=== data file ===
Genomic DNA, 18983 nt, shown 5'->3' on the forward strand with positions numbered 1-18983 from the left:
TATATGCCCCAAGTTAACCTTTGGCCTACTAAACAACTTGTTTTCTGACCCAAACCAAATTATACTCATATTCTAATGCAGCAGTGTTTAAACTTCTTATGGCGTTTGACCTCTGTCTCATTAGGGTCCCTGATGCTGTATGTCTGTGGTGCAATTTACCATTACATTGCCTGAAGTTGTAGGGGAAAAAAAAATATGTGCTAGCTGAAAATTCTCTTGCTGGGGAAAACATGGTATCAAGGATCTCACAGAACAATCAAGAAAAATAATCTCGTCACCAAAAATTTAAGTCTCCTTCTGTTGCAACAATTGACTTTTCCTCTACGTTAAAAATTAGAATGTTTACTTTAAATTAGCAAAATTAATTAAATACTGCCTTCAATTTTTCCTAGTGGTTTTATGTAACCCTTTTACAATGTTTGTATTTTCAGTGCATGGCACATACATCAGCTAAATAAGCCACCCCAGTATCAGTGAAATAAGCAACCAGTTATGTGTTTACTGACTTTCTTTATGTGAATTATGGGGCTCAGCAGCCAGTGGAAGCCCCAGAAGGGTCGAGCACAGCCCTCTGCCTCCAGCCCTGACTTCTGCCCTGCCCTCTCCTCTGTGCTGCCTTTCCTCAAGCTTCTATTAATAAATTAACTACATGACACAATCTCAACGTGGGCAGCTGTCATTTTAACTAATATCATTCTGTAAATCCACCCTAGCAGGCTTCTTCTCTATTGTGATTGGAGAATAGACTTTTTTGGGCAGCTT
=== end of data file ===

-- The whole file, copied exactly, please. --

Genomic DNA, 18983 nt, shown 5'->3' on the forward strand with positions numbered 1-18983 from the left:
TATATGCCCCAAGTTAACCTTTGGCCTACTAAACAACTTGTTTTCTGACCCAAACCAAATTATACTCATATTCTAATGCAGCAGTGTTTAAACTTCTTATGGCGTTTGACCTCTGTCTCATTAGGGTCCCTGATGCTGTATGTCTGTGGTGCAATTTACCATTACATTGCCTGAAGTTGTAGGGGAAAAAAAAATATGTGCTAGCTGAAAATTCTCTTGCTGGGGAAAACATGGTATCAAGGATCTCACAGAACAATCAAGAAAAATAATCTCGTCACCAAAAATTTAAGTCTCCTTCTGTTGCAACAATTGACTTTTCCTCTACGTTAAAAATTAGAATGTTTACTTTAAATTAGCAAAATTAATTAAATACTGCCTTCAATTTTTCCTAGTGGTTTTATGTAACCCTTTTACAATGTTTGTATTTTCAGTGCATGGCACATACATCAGCTAAATAAGCCACCCCAGTATCAGTGAAATAAGCAACCAGTTATGTGTTTACTGACTTTCTTTATGTGAATTATGGGGCTCAGCAGCCAGTGGAAGCCCCAGAAGGGTCGAGCACAGCCCTCTGCCTCCAGCCCTGACTTCTGCCCTGCCCTCTCCTCTGTGCTGCCTTTCCTCAAGCTTCTATTAATAAATTAACTACATGACACAATCTCAACGTGGGCAGCTGTCATTTTAACTAATATCATTCTGTAAATCCACCCTAGCAGGCTTCTTCTCTATTGTGATTGGAGAATAGACTTTTTTGGGCAGCTT